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Title Page & Preliminaries

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Title Page & Preliminaries

  1. 1. CENTENNIAL PANORAMA Pictorial History of UPLB Fernando A. Bernardo, PhD University of the Philippines Los Baños Alumni Association, Inc. 2007
  2. 2. Production Staff Writer and Production Manager Fernando A. Bernardo Assistant Production Manager Donna Bella T. Depositario Editors Emiliana N. Bernardo Dennis T. Depositario Graphic Artists Delfin R. Laforteza Simeon R. Manahan, Jr. Assistant Graphic Artist Al A. Benavente Secretary Nida E. Reyes Support Staff Lilia T. Tolentino Ma. Lourdes M. Rebulanan Photographers Fernando A. Bernardo Al A. Benavente Cris Quintana Pol Q. Veluz Cover Designers Delfin R. Laforteza Simeon R. Manahan, Jr. ISBN: 978-971-547-252-4 Copyright 2007 Published by the UPLB Alumni Association, Inc. College, Laguna, Philippines All rights reserved. No part of this publication may be reproduced, stored in a retrieval system, or transmitted in any form or by any means without the permission of the publisher. Second Printing, 2009 Printed by Jetstar Printers Inc. ii
  3. 3. Preface University of the Philippines Los Baños Alumni Association, Inc. UP Los Baños Alumni Association (UPLBAA) takes pride in publishing two books in commemoration of UPLB’s Centennial – UPLB Centennial Panorama and the accompanying volume, UPLB: A Century of Challenges and Achievements. These two books provide the most exhaustive and complete documentation of the rich history of UP Los Baños and are hence a very fitting tribute to commemorate our Alma Mater’s Centennial. For a long time, the officers of the Association have been preparing for this coffee table book. It finally took off when Dr. Fernando A. Bernardo agreed to undertake the daunting task even with the very limited resources that the Association was able to provide. There is no one in a better position to undertake this very significant task other than Dr. Bernardo. Not only is he an acclaimed scientist, prolific writer, and an artist; but as an administrator, he has witnessed the significant milestones and chal- lenges of UPLB’s growth and development. The accompanying volume came about as we felt it just necessary to share with all UPLB alumni the unexpected vastness of materials and information resulting from Dr. Bernardo’s painstaking research work. This book would not have been made possible without the gratis services of Dr. Bernardo together with the unequivocal help of alumni who assisted him including Mssrs. Frank C. Cornejo, Sim Cuyson and Ms. Bernie Quimpo. The valuable assistance they extended has made these books possible. This two-volume book is a treasure to own and it is with pride and pleasure to have given each and every UPLB alumni this rare opportunity to have these memorabilia of UPLB’s Centennial. ELPIDIO L. ROSARIO President iii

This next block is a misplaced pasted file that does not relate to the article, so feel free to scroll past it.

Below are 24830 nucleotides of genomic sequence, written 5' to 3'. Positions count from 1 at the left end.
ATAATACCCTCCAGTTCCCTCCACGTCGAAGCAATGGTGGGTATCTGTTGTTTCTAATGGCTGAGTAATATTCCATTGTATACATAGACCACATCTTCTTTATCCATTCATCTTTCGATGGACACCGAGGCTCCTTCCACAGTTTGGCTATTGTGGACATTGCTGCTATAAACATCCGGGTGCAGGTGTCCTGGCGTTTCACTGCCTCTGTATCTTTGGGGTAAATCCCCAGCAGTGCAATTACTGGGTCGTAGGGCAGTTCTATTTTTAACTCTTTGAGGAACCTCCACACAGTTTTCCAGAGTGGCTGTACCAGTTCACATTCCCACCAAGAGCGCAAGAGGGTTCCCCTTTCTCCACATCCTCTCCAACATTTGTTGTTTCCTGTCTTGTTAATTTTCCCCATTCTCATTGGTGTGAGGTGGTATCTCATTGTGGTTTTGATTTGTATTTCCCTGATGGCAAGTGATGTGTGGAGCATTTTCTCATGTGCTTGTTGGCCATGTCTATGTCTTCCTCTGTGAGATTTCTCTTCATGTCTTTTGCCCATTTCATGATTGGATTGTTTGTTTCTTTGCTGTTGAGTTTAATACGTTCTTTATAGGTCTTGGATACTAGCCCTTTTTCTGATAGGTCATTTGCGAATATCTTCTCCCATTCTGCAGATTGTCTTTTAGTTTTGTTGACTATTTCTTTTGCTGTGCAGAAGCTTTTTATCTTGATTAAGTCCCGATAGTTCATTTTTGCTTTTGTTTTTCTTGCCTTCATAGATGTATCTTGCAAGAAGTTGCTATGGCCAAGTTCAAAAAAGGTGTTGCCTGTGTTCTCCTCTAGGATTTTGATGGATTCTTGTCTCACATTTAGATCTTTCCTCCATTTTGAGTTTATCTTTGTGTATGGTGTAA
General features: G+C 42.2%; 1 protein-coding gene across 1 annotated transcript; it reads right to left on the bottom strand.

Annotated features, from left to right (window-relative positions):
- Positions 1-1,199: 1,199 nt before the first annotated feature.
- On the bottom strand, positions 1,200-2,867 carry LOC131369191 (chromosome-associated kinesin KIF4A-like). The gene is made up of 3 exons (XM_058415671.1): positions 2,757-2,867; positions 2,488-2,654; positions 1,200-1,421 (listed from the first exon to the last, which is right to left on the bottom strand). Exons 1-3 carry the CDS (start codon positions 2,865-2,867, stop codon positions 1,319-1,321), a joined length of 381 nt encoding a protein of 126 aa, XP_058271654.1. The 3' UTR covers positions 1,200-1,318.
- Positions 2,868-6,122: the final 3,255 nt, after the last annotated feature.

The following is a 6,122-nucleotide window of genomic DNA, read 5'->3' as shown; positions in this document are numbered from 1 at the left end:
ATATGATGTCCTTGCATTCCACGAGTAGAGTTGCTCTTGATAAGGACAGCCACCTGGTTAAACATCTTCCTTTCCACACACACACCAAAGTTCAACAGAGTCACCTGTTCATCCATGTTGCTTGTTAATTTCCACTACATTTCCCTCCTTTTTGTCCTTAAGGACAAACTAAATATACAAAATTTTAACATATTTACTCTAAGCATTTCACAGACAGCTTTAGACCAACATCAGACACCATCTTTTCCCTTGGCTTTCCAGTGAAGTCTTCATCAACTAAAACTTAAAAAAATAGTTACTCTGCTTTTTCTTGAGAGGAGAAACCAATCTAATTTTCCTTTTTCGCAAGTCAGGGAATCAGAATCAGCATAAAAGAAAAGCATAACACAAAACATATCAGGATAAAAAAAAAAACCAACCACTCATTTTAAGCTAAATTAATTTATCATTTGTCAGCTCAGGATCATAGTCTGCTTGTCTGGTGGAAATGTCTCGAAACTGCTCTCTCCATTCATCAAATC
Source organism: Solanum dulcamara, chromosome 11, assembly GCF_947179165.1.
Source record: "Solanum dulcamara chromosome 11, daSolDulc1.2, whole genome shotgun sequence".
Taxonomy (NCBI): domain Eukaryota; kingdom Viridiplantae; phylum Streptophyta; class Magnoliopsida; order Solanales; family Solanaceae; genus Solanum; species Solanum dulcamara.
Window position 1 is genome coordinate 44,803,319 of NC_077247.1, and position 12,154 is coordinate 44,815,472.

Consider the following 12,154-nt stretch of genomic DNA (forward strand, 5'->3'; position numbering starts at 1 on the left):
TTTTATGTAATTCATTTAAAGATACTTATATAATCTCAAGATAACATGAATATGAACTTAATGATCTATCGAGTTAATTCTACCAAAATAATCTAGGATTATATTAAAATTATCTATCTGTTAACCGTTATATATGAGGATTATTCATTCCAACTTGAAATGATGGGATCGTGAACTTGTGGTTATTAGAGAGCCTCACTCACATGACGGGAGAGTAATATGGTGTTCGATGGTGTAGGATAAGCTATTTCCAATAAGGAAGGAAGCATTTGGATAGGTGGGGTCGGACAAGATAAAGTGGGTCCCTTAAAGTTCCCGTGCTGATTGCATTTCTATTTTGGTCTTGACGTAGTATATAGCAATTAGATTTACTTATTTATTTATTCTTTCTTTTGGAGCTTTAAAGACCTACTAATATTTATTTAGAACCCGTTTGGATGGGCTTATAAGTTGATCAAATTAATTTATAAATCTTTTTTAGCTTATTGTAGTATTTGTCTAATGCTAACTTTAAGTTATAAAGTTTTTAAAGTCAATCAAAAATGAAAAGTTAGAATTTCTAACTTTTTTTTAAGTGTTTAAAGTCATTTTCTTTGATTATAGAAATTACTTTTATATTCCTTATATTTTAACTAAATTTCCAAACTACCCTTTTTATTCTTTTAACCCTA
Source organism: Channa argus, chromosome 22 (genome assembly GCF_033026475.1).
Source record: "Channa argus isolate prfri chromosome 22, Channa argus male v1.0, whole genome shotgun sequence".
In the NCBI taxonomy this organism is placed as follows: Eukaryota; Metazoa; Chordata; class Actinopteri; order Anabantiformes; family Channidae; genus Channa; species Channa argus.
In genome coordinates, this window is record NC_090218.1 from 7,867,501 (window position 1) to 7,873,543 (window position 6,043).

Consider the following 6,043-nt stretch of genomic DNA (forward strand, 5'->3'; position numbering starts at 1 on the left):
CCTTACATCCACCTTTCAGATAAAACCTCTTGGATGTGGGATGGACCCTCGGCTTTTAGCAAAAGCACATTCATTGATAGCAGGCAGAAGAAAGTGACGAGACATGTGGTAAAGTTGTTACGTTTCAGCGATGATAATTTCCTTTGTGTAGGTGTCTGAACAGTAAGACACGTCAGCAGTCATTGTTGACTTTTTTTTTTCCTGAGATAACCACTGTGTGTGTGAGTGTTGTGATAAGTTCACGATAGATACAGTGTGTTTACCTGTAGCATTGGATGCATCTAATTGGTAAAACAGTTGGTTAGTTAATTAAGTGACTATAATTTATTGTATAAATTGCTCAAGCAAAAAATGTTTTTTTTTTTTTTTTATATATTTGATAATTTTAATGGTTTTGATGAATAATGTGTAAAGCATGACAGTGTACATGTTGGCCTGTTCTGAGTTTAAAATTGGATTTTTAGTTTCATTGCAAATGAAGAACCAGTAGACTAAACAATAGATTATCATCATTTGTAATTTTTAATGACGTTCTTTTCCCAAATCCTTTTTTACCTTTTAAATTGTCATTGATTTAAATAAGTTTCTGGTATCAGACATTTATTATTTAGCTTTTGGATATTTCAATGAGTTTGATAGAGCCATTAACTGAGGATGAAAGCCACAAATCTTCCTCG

4. 4. Introduction N ot a task but an exciting adventure! That was how I welcomed the suggestion of the UPLB Alumni Association president, Dr. Elpidio Rosario, that I produce a coffee table book (CTB) on the colorful history of UPLB. An exciting adventure, because I have never done this kind of work before. It is like venturing into an entirely different, unfamiliar world. As it turned out, this adventure had a lot of twists, turns, and surprises as well as disappointments, frustrations, and challenges. Why? CTBs usually consist of less narratives and a lot of pictures even without captions. As the saying goes, “A picture is worth a thousand words.” So why should one write captions? But this CTB is much different because it is a pictorial history of UPLB – and the history of UPLB is not a simple story. It consists of over 300 milestones, research breakthroughs, surprising stories, events, and anecdotes many of which could not be easily communicated in pictures, or pictures were simply not available in the annals of UP and the numerous publications one can find in libraries and archives. In this case, we have many stories without pictures, but we tried our best to observe a ratio of at most 30 percent narrative and 70 percent pictures, spacewise. Unlike writing the history of UPLB, preparing a CTB is not a one man’s job. The author had to organize a production team, with him as writer and production manager, Ms. Donna T. Depositario, as assistant production manager, and some support staff. Donna and the support staff helped in collecting pictures from different colleges, institutes and centers of UPLB, a task that required written and personal requests and many follow-ups. In many cases, the different UPLB units had many outstanding achievements, such as research break- throughs and improved technologies, all written up and even published, but without pictures. How could we take pictures of past events? Impossible if the field experiments are gone. But whenever possible and desirable, we have to ask professors or scientists to reenact what they did in the laboratories or out in the field – not an easy task because they are not trained as actors, neither are we trained as directors. Obviously, we have to hire good photographers, but even good photographers cannot turn back the hands of time to capture in their cameras past events. They had to make do with whatever is available at present, and we have to coach them to focus on objects of real interest in UPLB’s history. In some cases, UPLB units gave us old pictures from their files, but in most cases there was a lot to be desired in terms of quality. We have to observe high standards of quality for a CTB. In the beginning, the author hired an experienced layout artist, Mr. Delfin “Toti” Laforteza. He encountered quality problems with photocopies of pictures from various old iv